Bahrain Steel, a leading producer and global supplier of high-grade iron-ore pellets and a subsidiary of Foulath Holding, recently commissioned APM Terminals Bahrain, the operator of Khalifa Bin Salman Port to undertake a ground-breaking simulation study in collaboration with its sister company and global towage provider Svitzer, with the support of the Bahrain Ports and Maritime Affairs (PMA) at the National Maritime College of Ireland (NMIC).

The maritime simulation study, conducted by the team of experts from all organisations over the course of two years, utilized cutting-edge technology and advanced modelling techniques to simulate and analyse various aspects of vessel movements at Bahrain Steel's Port Terminal.

The study involved simulating real-world scenarios to identify areas for improvement and streamline operations. It evaluated variables such as vessel movements, interactions with port infrastructure, and environmental factors. Through data analysis and scenario modelling, participants gained insights into resource allocation, including berths, tugboats, and essential equipment. This allows for better planning and coordination, resulting in reduced safety risks, shorter wait times, improved vessel turnaround, and enhanced productivity.

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Bahrain Steel Deputy General Manager of Shipping Captain Madan Mathew commented on the importance of the study stating, “With Bahrain Steel Port terminal operating at full capacity, the simulation study has helped in re-evaluating the existing Port restrictions and resetting them, to safely improve Port efficiency. The industry is witnessing a gradual evolution in the Cape sector, with increasing number of Newcastle max vessels being built. This study has helped Bahrain Steel to accommodate these large vessels at its port terminal. The Port & Maritime Authorities, APM Terminals Bahrain and Svitzer have actively supported Bahrain Steel by presenting us with a solution which is both effective and safe for all.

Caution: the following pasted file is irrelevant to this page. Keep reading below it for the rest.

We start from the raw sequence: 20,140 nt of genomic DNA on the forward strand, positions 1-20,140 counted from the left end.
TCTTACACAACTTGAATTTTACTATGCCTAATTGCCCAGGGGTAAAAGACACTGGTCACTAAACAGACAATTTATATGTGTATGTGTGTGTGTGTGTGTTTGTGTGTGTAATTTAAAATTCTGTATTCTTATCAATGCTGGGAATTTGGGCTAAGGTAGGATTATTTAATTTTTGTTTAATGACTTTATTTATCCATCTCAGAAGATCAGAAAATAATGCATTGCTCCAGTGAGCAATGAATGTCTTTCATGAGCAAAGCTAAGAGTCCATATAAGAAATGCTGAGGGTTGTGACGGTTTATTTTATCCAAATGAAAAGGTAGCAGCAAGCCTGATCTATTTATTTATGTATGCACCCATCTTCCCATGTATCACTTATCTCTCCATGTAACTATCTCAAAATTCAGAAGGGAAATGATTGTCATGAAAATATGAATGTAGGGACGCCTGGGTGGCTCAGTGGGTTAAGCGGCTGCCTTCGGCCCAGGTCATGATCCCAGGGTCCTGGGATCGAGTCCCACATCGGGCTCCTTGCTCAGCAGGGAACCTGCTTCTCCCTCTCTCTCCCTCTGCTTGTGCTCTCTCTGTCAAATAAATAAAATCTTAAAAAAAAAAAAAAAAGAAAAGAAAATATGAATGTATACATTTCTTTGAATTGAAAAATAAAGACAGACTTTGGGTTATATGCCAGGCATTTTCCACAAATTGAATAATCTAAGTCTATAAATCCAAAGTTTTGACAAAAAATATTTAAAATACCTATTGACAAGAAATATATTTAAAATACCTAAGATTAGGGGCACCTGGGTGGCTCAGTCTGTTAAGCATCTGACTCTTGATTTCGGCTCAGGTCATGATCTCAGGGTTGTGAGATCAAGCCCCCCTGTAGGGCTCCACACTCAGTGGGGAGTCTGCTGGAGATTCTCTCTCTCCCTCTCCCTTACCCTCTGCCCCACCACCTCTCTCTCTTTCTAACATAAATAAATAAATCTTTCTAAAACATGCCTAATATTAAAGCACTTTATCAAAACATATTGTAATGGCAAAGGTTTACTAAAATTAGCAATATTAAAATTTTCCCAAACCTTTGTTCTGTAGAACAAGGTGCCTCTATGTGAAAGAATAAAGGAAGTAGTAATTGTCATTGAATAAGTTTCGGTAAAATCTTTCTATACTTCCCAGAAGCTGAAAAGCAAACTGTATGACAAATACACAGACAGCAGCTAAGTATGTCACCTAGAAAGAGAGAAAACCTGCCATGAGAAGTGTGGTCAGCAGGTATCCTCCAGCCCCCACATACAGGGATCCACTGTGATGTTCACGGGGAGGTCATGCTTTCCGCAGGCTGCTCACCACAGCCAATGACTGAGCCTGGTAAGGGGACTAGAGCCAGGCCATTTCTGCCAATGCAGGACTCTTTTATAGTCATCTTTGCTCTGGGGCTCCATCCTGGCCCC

The Newcastle Max bulk carrier is a large cargo ship designed for transporting bulk commodities like iron-ore. These vessels are known for their enormous size, up to 300 meters in length, and a capacity of over 210,000 deadweight tonnes. The Newcastle Max bulk carriers stand out for their efficient fuel consumption and advanced cargo handling systems, enabling cost-effective and streamlined transportation of bulk goods internationally. Their development has played a significant role in the growth of global maritime trade.

APM Terminals Bahrain Harbour & Marine Services Manager Captain Adel AlMaskati, further highlighted the need for professional simulations to safeguard and protect all involved, “The simulation study enables Bahrain Steel to evaluate the impact of different operational strategies and make informed decisions about potential optimizations. By virtually testing different scenarios, such as changes in vessel sizes, weather conditions, or operational procedures, our skilled mariners can assess the potential outcomes and select the most effective strategies to maximize efficiency for our customers.”

The Ports and Maritime Affairs, under the Bahrain Ministry of Transportation and Telecommunication, were present for the final presentation by the university team who showcased multiple scenarios and presented them with valuable insights and recommendations for enhancing their operations and managing the smooth flow of maritime activities in the Kingdom’s waters.


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Issue 89 of Robban Assafina

(Jan./ Feb. 2024)


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